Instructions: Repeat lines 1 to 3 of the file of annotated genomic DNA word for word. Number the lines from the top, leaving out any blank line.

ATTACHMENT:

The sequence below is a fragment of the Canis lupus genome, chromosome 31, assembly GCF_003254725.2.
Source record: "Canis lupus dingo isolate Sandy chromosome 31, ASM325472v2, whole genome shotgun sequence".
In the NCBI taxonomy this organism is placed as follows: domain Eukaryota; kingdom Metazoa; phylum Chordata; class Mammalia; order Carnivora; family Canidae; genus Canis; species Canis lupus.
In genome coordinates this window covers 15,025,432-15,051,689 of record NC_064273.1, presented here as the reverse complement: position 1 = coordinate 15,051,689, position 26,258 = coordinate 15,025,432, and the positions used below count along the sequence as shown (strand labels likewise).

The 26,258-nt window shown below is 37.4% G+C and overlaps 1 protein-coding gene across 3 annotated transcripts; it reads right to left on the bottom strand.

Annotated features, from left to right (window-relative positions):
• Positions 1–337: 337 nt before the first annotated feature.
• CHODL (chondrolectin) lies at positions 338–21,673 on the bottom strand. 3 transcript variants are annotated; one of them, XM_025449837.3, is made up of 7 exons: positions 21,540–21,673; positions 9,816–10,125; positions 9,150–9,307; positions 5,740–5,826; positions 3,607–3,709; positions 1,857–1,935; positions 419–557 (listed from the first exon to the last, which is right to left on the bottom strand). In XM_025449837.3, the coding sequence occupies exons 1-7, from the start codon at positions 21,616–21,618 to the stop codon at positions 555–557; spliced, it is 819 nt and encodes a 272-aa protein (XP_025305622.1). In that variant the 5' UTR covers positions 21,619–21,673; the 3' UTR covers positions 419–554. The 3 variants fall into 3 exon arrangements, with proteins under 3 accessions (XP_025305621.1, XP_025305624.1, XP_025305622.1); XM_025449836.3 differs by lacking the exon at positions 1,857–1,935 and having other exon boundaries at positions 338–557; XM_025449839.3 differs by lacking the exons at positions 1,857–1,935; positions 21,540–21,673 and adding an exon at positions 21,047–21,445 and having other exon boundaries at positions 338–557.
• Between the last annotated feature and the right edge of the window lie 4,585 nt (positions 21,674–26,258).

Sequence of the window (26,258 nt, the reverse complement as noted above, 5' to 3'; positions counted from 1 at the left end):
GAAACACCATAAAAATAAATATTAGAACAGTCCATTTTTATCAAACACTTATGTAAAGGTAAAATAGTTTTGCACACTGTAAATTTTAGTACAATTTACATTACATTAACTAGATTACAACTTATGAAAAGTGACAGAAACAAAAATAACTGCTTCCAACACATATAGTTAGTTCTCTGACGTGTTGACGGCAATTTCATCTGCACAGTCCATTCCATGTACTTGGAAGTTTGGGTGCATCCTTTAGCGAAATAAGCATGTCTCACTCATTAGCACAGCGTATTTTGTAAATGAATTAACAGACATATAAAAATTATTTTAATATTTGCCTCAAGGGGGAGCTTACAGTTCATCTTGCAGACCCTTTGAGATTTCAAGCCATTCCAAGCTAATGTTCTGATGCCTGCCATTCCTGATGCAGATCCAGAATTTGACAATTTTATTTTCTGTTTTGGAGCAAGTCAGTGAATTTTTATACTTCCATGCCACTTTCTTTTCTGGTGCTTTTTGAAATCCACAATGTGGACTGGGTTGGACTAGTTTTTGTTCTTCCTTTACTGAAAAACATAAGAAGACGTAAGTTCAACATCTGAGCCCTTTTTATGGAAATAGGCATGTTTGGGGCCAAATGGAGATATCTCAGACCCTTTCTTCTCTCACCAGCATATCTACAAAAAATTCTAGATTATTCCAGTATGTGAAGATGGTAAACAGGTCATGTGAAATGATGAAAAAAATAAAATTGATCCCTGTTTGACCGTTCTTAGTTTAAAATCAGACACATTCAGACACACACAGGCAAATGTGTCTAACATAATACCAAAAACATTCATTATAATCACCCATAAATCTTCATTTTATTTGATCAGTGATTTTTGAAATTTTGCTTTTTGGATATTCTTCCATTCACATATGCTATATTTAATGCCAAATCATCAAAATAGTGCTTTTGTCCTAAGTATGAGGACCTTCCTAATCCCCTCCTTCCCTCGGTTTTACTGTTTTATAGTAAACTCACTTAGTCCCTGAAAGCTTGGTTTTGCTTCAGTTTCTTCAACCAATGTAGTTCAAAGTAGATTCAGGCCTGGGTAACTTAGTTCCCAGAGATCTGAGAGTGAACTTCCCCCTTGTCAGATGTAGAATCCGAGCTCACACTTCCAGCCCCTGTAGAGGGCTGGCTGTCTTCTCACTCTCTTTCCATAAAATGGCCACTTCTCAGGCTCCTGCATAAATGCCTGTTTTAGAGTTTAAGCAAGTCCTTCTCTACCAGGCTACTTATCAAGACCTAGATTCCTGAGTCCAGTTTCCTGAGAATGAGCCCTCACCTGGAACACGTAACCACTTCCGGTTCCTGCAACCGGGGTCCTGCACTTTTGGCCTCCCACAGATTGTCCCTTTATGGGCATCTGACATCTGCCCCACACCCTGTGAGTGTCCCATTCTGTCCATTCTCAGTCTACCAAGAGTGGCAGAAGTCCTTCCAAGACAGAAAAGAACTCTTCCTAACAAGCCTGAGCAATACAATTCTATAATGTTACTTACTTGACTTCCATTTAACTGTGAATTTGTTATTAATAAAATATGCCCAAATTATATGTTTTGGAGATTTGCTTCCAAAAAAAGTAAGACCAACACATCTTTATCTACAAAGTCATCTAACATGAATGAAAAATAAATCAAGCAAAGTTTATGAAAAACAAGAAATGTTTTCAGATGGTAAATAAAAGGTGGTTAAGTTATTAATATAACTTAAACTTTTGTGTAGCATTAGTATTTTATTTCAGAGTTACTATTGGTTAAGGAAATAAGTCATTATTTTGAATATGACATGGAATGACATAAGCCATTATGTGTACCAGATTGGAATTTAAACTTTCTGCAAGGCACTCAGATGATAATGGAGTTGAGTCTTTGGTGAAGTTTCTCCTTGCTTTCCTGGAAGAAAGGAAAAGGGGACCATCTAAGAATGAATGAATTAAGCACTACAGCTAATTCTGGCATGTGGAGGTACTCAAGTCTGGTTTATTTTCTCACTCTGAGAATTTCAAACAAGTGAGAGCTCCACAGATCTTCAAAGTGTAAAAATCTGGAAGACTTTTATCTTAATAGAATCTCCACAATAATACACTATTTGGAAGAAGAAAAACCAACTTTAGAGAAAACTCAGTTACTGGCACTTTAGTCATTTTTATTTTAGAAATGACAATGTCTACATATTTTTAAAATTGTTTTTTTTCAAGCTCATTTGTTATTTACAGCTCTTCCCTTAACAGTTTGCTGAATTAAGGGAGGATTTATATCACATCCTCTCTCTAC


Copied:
The sequence below is a fragment of the Canis lupus genome, chromosome 31, assembly GCF_003254725.2.
Source record: "Canis lupus dingo isolate Sandy chromosome 31, ASM325472v2, whole genome shotgun sequence".
In the NCBI taxonomy this organism is placed as follows: domain Eukaryota; kingdom Metazoa; phylum Chordata; class Mammalia; order Carnivora; family Canidae; genus Canis; species Canis lupus.